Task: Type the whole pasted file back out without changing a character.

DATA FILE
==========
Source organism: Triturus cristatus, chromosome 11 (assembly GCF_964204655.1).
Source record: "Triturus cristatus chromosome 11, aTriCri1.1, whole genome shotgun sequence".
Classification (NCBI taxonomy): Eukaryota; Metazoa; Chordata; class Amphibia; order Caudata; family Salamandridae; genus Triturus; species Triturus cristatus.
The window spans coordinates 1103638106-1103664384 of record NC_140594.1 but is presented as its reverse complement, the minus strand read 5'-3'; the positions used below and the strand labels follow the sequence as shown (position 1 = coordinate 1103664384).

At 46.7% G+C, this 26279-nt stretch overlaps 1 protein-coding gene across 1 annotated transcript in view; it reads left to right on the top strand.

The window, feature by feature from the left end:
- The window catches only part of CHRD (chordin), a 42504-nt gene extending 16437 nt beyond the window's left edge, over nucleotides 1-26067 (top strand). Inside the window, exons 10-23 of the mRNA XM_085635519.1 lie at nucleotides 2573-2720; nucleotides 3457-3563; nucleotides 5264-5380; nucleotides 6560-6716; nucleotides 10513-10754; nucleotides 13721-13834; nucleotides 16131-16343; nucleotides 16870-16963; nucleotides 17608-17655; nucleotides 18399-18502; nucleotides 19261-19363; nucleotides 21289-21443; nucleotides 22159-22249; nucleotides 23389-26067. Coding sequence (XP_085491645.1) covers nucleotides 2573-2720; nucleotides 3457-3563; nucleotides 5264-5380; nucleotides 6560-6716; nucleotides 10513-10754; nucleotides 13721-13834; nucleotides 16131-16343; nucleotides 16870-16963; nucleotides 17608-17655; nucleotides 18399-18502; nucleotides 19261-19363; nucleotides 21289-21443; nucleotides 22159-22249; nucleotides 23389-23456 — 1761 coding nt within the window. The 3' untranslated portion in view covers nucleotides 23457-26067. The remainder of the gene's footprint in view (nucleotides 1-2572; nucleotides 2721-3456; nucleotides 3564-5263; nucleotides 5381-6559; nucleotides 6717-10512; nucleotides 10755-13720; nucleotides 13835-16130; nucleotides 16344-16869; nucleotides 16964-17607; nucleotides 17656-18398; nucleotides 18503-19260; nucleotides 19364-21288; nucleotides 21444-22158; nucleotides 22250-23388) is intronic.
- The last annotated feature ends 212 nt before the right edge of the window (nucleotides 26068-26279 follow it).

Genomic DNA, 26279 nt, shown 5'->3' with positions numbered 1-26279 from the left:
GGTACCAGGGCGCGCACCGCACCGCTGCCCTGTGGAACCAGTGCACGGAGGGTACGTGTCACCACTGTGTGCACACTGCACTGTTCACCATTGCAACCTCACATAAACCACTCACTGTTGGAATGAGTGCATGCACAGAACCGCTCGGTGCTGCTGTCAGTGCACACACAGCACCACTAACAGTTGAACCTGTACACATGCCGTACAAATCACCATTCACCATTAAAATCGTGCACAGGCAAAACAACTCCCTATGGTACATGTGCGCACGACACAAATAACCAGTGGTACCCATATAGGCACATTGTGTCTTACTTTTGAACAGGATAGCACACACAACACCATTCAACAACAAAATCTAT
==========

Source organism: Triturus cristatus, chromosome 11 (assembly GCF_964204655.1).
Source record: "Triturus cristatus chromosome 11, aTriCri1.1, whole genome shotgun sequence".
Classification (NCBI taxonomy): Eukaryota; Metazoa; Chordata; class Amphibia; order Caudata; family Salamandridae; genus Triturus; species Triturus cristatus.
The window spans coordinates 1103638106-1103664384 of record NC_140594.1 but is presented as its reverse complement, the minus strand read 5'-3'; the positions used below and the strand labels follow the sequence as shown (position 1 = coordinate 1103664384).

At 46.7% G+C, this 26279-nt stretch overlaps 1 protein-coding gene across 1 annotated transcript in view; it reads left to right on the top strand.

The window, feature by feature from the left end:
- The window catches only part of CHRD (chordin), a 42504-nt gene extending 16437 nt beyond the window's left edge, over nucleotides 1-26067 (top strand). Inside the window, exons 10-23 of the mRNA XM_085635519.1 lie at nucleotides 2573-2720; nucleotides 3457-3563; nucleotides 5264-5380; nucleotides 6560-6716; nucleotides 10513-10754; nucleotides 13721-13834; nucleotides 16131-16343; nucleotides 16870-16963; nucleotides 17608-17655; nucleotides 18399-18502; nucleotides 19261-19363; nucleotides 21289-21443; nucleotides 22159-22249; nucleotides 23389-26067. Coding sequence (XP_085491645.1) covers nucleotides 2573-2720; nucleotides 3457-3563; nucleotides 5264-5380; nucleotides 6560-6716; nucleotides 10513-10754; nucleotides 13721-13834; nucleotides 16131-16343; nucleotides 16870-16963; nucleotides 17608-17655; nucleotides 18399-18502; nucleotides 19261-19363; nucleotides 21289-21443; nucleotides 22159-22249; nucleotides 23389-23456 — 1761 coding nt within the window. The 3' untranslated portion in view covers nucleotides 23457-26067. The remainder of the gene's footprint in view (nucleotides 1-2572; nucleotides 2721-3456; nucleotides 3564-5263; nucleotides 5381-6559; nucleotides 6717-10512; nucleotides 10755-13720; nucleotides 13835-16130; nucleotides 16344-16869; nucleotides 16964-17607; nucleotides 17656-18398; nucleotides 18503-19260; nucleotides 19364-21288; nucleotides 21444-22158; nucleotides 22250-23388) is intronic.
- The last annotated feature ends 212 nt before the right edge of the window (nucleotides 26068-26279 follow it).

Genomic DNA, 26279 nt, shown 5'->3' with positions numbered 1-26279 from the left:
GGTACCAGGGCGCGCACCGCACCGCTGCCCTGTGGAACCAGTGCACGGAGGGTACGTGTCACCACTGTGTGCACACTGCACTGTTCACCATTGCAACCTCACATAAACCACTCACTGTTGGAATGAGTGCATGCACAGAACCGCTCGGTGCTGCTGTCAGTGCACACACAGCACCACTAACAGTTGAACCTGTACACATGCCGTACAAATCACCATTCACCATTAAAATCGTGCACAGGCAAAACAACTCCCTATGGTACATGTGCGCACGACACAAATAACCAGTGGTACCCATATAGGCACATTGTGTCTTACTTTTGAACAGGATAGCACACACAACACCATTCAACAACAAAATCTAT